Thursday, September 03, 2009

John Titford , Super Sleuth On The Bookplate Trail

Click On Image to Enlarge Brain North Lee wrote an excellent book about 18th century name labels , Early Printed Book Labels. That is where I looked first when this very distinctive name label arrived. No bells started to ring so I went to a second reference by Elizabeth Carroll Reilly called Colonial American Printer's Ornaments & Illustrations . It also did not contain the answer I was looking for. Is the Edward Bass , Jun. plate American or English?
Google was not much help either so I sent an Email to John Titford asking if the designation Jun. was used frequently in 18th century England or was it primarily used in America.
John's response was precisely what I was looking for and it is reproduced below.
Thank you John for your assistance.

Fulham Scan Mentioned Below -Click on Image to Enlarge

Dear Lew ,

Thanks for the challenge!

Certainly in recent times the use of "Jr" or "Jun" or "Lewis Jaffe III" and such has been almost entirely an American habit, rarely seen in Britain.

Back in the eighteenth century the Brits were fonder of using "Jun" than they are now - partly at times because of the habit of using the paternal grandfather as godfather for a first-born male child, and giving the child his name in honour, so that many male first cousins would have the same Christian name as their grandfather. Some kind of separation was called for. Usually "Senr" and "Jun" distinguished between father and son, but not always.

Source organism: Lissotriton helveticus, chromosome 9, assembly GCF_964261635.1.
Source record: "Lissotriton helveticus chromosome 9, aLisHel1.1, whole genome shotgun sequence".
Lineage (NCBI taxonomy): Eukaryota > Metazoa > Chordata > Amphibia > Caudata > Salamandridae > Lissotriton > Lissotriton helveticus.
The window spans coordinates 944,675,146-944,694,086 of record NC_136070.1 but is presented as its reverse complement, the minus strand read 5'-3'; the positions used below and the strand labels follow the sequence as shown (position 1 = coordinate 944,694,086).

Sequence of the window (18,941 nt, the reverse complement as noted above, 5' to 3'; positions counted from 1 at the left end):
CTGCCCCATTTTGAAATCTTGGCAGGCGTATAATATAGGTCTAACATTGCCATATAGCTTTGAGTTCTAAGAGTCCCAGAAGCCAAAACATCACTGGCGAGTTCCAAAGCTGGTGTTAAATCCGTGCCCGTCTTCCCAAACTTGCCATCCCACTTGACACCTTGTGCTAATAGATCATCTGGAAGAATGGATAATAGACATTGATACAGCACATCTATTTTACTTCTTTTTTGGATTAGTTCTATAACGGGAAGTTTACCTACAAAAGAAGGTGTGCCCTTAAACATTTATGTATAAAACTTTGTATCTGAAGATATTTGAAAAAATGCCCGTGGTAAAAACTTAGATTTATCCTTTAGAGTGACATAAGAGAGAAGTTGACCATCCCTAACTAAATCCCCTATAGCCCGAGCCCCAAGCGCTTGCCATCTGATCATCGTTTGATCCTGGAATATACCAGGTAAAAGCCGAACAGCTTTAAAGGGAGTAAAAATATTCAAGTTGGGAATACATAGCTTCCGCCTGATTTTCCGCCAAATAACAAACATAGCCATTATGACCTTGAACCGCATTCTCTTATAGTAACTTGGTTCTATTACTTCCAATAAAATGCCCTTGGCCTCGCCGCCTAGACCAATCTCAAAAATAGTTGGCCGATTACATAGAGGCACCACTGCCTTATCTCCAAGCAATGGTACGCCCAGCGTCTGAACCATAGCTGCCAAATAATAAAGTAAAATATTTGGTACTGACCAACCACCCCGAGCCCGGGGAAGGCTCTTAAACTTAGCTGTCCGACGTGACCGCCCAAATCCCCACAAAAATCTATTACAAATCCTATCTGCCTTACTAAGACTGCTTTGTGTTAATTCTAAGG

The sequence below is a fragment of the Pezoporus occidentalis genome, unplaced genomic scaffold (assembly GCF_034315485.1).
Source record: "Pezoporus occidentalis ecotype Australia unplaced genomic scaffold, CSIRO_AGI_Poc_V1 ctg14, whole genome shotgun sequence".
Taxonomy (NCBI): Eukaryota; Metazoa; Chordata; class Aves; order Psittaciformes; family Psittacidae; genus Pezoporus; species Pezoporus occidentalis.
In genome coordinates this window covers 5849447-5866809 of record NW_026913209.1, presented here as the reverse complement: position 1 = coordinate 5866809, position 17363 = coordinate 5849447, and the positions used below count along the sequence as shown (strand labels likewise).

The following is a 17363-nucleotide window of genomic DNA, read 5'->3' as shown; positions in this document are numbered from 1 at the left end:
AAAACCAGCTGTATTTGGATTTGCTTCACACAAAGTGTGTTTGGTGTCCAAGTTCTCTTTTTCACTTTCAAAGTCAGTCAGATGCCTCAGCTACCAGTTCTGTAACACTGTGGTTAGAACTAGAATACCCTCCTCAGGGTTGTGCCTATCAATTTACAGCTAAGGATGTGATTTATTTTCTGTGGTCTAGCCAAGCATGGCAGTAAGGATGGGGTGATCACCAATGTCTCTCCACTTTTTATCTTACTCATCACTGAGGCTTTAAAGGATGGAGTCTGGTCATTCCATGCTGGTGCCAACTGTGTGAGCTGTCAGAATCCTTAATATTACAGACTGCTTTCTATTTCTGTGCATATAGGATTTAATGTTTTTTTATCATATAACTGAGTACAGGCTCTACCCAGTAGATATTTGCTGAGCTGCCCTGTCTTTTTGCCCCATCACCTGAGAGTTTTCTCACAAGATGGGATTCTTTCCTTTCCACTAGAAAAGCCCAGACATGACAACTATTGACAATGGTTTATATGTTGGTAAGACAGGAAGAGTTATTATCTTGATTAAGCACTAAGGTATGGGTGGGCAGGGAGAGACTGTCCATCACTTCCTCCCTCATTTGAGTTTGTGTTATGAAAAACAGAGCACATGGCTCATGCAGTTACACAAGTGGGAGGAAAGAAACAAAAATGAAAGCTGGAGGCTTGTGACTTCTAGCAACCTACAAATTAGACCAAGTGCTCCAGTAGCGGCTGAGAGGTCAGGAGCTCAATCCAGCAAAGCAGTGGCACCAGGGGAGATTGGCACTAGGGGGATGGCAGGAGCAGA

But the real giveaway on your fine label, surely, is the spelling of "HONOR" - the kind of spelling (the Brits use the French version "HONOUR") advocated by the influential Mr Webster, if I'm not mistaken? This must surely make it an American label?

So who was Edward Bass, Jun? I can give you two scenarios, of which the second is much more likely.

1. "Virginia wills and administrations 1632-1800" by C Torrance (1930) includes a reference to an Edward Bass of Amelia County, who left a will in 1795.

The printed census returns for Virginia, 1790 (etc), include:

Amelia County. 1782: Edward Bass. Head of Household. Three whites, 40 blacks; 1785: One white soul; eleven dwellings; four other buildings.
Chesterfield County 1783. Edward Bass. 6 whites, 6 blacks.

2. Here is a more likely candidate:

In "A list of emigrant ministers to America 1690-1811" by Gerald Fothergill (1904) we find:
Bass,Edward.New England June 10th,1752.Money Book,44-33 (from the records of the Bishop of Lindon;meaning?)First Bishop of Massachusetts;born Dorchester,November 23,1726;died September10,1803(Drake)

This leads us to an index to the 1800 census for Massachusetts, edited by E P Bentley (1978), where we read:
Bass, Edward Jr. Essex. 304.
Bass, Edward, R.R. (`Right Reverend'?), Bishop, Essex 304.
("304" refers to the page number of the schedule).

So what do you think? It's quite likely, I'd say, that this label belonged to Edward Bass, junior, son of Edward Bass, Bishop of Massachusetts. What more likely than a Bishop's son to have a collection of books that needed labelling?

Because of Bishop Edward's eminence, there are quite a few references to him in "The Fulham Papers in the Lambeth Palace Library; American colonial section calendar and indexes' by W W Manross (1965). Most are of little use, but see attached for one interesting reference.
( See Fulham Scan Above)
This is a special mid-week posting. See you all on Sunday.

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